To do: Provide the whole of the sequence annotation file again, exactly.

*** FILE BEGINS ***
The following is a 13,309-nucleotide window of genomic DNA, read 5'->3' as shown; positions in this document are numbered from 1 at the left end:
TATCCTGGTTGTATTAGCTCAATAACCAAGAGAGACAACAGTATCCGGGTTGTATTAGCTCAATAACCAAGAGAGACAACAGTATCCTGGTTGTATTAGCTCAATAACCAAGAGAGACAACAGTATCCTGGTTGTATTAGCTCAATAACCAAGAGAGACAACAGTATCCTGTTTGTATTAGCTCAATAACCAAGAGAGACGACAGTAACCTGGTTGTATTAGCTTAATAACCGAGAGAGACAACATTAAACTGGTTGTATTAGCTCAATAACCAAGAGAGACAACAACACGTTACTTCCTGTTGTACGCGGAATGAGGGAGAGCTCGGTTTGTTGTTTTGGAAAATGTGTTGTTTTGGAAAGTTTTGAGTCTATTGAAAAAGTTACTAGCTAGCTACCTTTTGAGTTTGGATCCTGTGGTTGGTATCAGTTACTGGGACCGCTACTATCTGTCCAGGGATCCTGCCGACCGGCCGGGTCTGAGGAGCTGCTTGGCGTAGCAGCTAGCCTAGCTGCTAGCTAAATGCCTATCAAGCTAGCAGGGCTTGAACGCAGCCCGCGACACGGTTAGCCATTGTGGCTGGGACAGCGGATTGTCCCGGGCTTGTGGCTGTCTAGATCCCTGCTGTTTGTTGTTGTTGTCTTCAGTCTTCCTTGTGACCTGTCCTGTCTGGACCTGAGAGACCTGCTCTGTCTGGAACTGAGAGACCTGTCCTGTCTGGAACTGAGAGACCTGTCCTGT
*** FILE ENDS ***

The following is a 13,309-nucleotide window of genomic DNA, read 5'->3' as shown; positions in this document are numbered from 1 at the left end:
TATCCTGGTTGTATTAGCTCAATAACCAAGAGAGACAACAGTATCCGGGTTGTATTAGCTCAATAACCAAGAGAGACAACAGTATCCTGGTTGTATTAGCTCAATAACCAAGAGAGACAACAGTATCCTGGTTGTATTAGCTCAATAACCAAGAGAGACAACAGTATCCTGTTTGTATTAGCTCAATAACCAAGAGAGACGACAGTAACCTGGTTGTATTAGCTTAATAACCGAGAGAGACAACATTAAACTGGTTGTATTAGCTCAATAACCAAGAGAGACAACAACACGTTACTTCCTGTTGTACGCGGAATGAGGGAGAGCTCGGTTTGTTGTTTTGGAAAATGTGTTGTTTTGGAAAGTTTTGAGTCTATTGAAAAAGTTACTAGCTAGCTACCTTTTGAGTTTGGATCCTGTGGTTGGTATCAGTTACTGGGACCGCTACTATCTGTCCAGGGATCCTGCCGACCGGCCGGGTCTGAGGAGCTGCTTGGCGTAGCAGCTAGCCTAGCTGCTAGCTAAATGCCTATCAAGCTAGCAGGGCTTGAACGCAGCCCGCGACACGGTTAGCCATTGTGGCTGGGACAGCGGATTGTCCCGGGCTTGTGGCTGTCTAGATCCCTGCTGTTTGTTGTTGTTGTCTTCAGTCTTCCTTGTGACCTGTCCTGTCTGGACCTGAGAGACCTGCTCTGTCTGGAACTGAGAGACCTGTCCTGTCTGGAACTGAGAGACCTGTCCTGT